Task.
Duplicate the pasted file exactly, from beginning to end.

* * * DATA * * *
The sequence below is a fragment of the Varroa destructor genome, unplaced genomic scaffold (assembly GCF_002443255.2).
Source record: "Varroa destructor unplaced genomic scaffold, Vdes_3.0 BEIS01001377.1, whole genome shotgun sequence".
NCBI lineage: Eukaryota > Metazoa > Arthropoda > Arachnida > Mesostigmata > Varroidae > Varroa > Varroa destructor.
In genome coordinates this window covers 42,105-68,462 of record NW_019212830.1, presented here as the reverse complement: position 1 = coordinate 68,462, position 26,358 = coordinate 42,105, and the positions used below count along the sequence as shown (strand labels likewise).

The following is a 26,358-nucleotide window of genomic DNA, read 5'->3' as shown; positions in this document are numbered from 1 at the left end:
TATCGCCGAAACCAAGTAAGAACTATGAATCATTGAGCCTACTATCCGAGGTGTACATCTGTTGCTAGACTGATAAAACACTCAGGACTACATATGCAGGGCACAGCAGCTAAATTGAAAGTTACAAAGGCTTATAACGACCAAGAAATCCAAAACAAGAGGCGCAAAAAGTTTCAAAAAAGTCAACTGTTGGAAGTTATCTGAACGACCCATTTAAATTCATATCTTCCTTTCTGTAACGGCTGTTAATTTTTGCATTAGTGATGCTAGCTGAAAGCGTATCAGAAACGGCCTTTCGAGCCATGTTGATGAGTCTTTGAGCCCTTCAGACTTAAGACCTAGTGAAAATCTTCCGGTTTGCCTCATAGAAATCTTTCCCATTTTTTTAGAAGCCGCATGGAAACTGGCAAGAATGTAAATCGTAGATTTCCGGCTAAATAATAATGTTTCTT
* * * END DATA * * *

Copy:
The sequence below is a fragment of the Varroa destructor genome, unplaced genomic scaffold (assembly GCF_002443255.2).
Source record: "Varroa destructor unplaced genomic scaffold, Vdes_3.0 BEIS01001377.1, whole genome shotgun sequence".
NCBI lineage: Eukaryota > Metazoa > Arthropoda > Arachnida > Mesostigmata > Varroidae > Varroa > Varroa destructor.
In genome coordinates this window covers 42,105-68,462 of record NW_019212830.1, presented here as the reverse complement: position 1 = coordinate 68,462, position 26,358 = coordinate 42,105, and the positions used below count along the sequence as shown (strand labels likewise).

The following is a 26,358-nucleotide window of genomic DNA, read 5'->3' as shown; positions in this document are numbered from 1 at the left end:
TATCGCCGAAACCAAGTAAGAACTATGAATCATTGAGCCTACTATCCGAGGTGTACATCTGTTGCTAGACTGATAAAACACTCAGGACTACATATGCAGGGCACAGCAGCTAAATTGAAAGTTACAAAGGCTTATAACGACCAAGAAATCCAAAACAAGAGGCGCAAAAAGTTTCAAAAAAGTCAACTGTTGGAAGTTATCTGAACGACCCATTTAAATTCATATCTTCCTTTCTGTAACGGCTGTTAATTTTTGCATTAGTGATGCTAGCTGAAAGCGTATCAGAAACGGCCTTTCGAGCCATGTTGATGAGTCTTTGAGCCCTTCAGACTTAAGACCTAGTGAAAATCTTCCGGTTTGCCTCATAGAAATCTTTCCCATTTTTTTAGAAGCCGCATGGAAACTGGCAAGAATGTAAATCGTAGATTTCCGGCTAAATAATAATGTTTCTT